2.1. Basic Definitions

Several definitions are needed to implement this approach. The first is the definition of the sets of high-level instructions and of problem-specific functions for the CW_TDC problem. It is also necessary to have sets of adaptation and testing problem instances. Finally, a fitness function, which is responsible for guiding the evolutionary process, is required. The basic idea is to generate a new algorithm from a well-known, previously existing heuristic for a problem and from there, start an improvement process. In this sense, we consider CONS [9], which efficiently solves several problem instances of CW_TDC as the reference algorithm. First, such an algorithm is decomposed into its elemental components, and then, other similar algorithms are created. The new algorithms are the result of the combination of those elemental components. The CONS constructive algorithm has a main cycle through which, at each iteration, a new piece is assigned over a rectangle Rk with dimensions Wk and Lk. A guillotine-type cut generates four new, smaller external rectangles and or and , depending on whether the cut is vertical or horizontal. Those rectangles are stored to be cut in the following iteration by the same logic (Figure 2). The process stops when it is no longer possible to assign a piece to the stored rectangles, and these pieces are considered as a loss of material.

The piece chosen for assigning in a rectangle Rk is the one that generates the maximum estimated profit. This value is calculated as the profit of the piece plus the sum of the profits when assigning, in decreasing order of , the available pieces in the rectangles and or and . Specifically, this profit is estimated using an algorithm BK1 to solve the knapsack problem [33]. In this case, the elements of the knapsack are the pieces; the weight corresponds to the area, and the capacity corresponds to the area of each rectangle and or and . A procedure BK2 is also defined, which, unlike BK1, inserts the first piece available as many times as it fits in the rectangle and applies the estimates based on the knapsack problem for spaces not occupied by the first piece.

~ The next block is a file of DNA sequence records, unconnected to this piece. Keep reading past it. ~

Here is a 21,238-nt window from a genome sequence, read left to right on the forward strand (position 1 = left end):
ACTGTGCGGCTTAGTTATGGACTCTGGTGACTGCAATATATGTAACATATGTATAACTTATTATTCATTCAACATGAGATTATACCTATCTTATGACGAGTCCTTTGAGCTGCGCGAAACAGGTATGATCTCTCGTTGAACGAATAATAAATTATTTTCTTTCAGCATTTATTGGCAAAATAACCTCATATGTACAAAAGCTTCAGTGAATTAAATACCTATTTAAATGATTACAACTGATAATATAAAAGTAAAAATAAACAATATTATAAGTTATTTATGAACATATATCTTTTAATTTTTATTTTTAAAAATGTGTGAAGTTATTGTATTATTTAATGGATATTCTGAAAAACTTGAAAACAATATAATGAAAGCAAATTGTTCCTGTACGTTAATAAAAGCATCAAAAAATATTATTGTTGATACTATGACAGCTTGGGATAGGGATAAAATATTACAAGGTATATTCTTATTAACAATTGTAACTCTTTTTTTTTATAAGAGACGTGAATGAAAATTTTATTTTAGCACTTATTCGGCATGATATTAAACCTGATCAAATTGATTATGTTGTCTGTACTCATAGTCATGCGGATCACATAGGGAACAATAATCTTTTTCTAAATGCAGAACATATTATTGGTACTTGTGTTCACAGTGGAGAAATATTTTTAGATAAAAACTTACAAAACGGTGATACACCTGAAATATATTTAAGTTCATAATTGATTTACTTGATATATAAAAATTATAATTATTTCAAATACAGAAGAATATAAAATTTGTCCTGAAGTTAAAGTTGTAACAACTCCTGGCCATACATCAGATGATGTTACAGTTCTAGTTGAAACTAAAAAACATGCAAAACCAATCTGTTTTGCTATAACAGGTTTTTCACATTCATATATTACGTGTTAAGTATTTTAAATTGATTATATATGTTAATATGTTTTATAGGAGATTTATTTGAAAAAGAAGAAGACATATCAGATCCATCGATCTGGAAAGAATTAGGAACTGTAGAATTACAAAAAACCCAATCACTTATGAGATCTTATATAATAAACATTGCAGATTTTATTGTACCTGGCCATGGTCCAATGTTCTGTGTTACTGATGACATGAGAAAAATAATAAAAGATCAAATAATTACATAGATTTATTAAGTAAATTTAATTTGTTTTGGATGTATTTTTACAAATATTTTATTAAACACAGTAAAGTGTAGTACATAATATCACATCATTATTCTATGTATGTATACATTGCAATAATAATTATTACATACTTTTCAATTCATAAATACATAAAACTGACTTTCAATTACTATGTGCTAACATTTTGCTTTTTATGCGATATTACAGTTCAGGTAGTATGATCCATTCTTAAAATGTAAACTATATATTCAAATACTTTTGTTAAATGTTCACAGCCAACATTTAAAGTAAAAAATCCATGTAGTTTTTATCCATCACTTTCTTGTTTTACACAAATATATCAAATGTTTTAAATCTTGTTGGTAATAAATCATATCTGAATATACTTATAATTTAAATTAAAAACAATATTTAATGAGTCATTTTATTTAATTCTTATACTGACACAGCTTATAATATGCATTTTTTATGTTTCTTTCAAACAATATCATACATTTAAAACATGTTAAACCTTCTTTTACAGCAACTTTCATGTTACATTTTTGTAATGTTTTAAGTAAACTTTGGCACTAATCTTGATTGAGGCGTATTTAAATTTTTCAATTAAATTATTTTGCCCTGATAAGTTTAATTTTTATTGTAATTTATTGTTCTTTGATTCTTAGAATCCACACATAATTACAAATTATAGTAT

In addition to BK1 and BK2, we define two new procedures, namely, BK3 and BK4, to calculate the estimated profit in the outer rectangles. BK3 is a variant of BK2 that assigns available pieces to the horizontal base of the rectangle, in decreasing order of , until there is no more space for a piece to fit (Figure 3). The profit is then estimated using BK1 in the rectangles R1, R2, …, Rq, which are generated by considering a horizontal line drawn from the widest piece already assigned.

BK4 is defined by locating the pieces sequentially to different rows of the rectangle, as defined in the work of Coffman et al. [34], for a strip of infinite length. In this case, the height of each row is given by the tallest piece when assignment takes place from the bottom left corner without going beyond the limit Lk (Figure 4(a)). The pieces are assigned following the decreasing order of . During the piece-assigning process, the pieces that do not fit in the rectangle being formed (between the height of the row and width Wk and between the sum of the lengths of the pieces assigned to the row and Lk) are ignored (Figure 4(b)). A new row is created when the next piece does not fit along the length but does fit in an upper level.